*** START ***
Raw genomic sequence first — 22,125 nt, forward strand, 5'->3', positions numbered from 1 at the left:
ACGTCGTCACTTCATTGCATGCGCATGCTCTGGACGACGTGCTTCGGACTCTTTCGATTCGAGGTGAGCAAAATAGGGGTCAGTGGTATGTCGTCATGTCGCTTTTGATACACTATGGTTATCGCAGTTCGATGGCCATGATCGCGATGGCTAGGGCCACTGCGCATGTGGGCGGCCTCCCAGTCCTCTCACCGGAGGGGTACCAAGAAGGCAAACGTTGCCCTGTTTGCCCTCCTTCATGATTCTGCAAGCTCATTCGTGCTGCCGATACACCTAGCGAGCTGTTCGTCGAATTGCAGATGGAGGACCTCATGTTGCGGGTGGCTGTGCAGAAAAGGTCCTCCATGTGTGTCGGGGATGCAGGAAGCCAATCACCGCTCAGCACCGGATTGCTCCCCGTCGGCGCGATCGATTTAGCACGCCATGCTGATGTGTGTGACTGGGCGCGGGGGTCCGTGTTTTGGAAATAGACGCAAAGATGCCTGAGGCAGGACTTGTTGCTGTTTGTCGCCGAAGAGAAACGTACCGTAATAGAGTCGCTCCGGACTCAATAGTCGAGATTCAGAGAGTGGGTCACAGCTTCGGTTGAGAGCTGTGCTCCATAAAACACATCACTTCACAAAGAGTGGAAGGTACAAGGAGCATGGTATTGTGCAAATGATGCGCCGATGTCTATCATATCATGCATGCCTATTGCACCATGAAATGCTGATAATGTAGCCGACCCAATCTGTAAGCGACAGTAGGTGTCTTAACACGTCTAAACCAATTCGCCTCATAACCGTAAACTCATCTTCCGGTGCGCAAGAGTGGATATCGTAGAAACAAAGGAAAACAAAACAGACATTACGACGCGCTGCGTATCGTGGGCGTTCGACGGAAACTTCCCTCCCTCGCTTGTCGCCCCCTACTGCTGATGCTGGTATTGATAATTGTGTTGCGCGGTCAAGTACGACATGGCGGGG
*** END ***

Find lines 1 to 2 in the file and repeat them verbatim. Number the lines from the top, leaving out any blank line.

Raw genomic sequence first — 22,125 nt, forward strand, 5'->3', positions numbered from 1 at the left:
ACGTCGTCACTTCATTGCATGCGCATGCTCTGGACGACGTGCTTCGGACTCTTTCGATTCGAGGTGAGCAAAATAGGGGTCAGTGGTATGTCGTCATGTCGCTTTTGATACACTATGGTTATCGCAGTTCGATGGCCATGATCGCGATGGCTAGGGCCACTGCGCATGTGGGCGGCCTCCCAGTCCTCTCACCGGAGGGGTACCAAGAAGGCAAACGTTGCCCTGTTTGCCCTCCTTCATGATTCTGCAAGCTCATTCGTGCTGCCGATACACCTAGCGAGCTGTTCGTCGAATTGCAGATGGAGGACCTCATGTTGCGGGTGGCTGTGCAGAAAAGGTCCTCCATGTGTGTCGGGGATGCAGGAAGCCAATCACCGCTCAGCACCGGATTGCTCCCCGTCGGCGCGATCGATTTAGCACGCCATGCTGATGTGTGTGACTGGGCGCGGGGGTCCGTGTTTTGGAAATAGACGCAAAGATGCCTGAGGCAGGACTTGTTGCTGTTTGTCGCCGAAGAGAAACGTACCGTAATAGAGTCGCTCCGGACTCAATAGTCGAGATTCAGAGAGTGGGTCACAGCTTCGGTTGAGAGCTGTGCTCCATAAAACACATCACTTCACAAAGAGTGGAAGGTACAAGGAGCATGGTATTGTGCAAATGATGCGCCGATGTCTATCATATCATGCATGCCTATTGCACCATGAAATGCTGATAATGTAGCCGACCCAATCTGTAAGCGACAGTAGGTGTCTTAACACGTCTAAACCAATTCGCCTCATAACCGTAAACTCATCTTCCGGTGCGCAAGAGTGGATATCGTAGAAACAAAGGAAAACAAAACAGACATTACGACGCGCTGCGTATCGTGGGCGTTCGACGGAAACTTCCCTCCCTCGCTTGTCGCCCCCTACTGCTGATGCTGGTATTGATAATTGTGTTGCGCGGTCAAGTACGACATGGCGGGG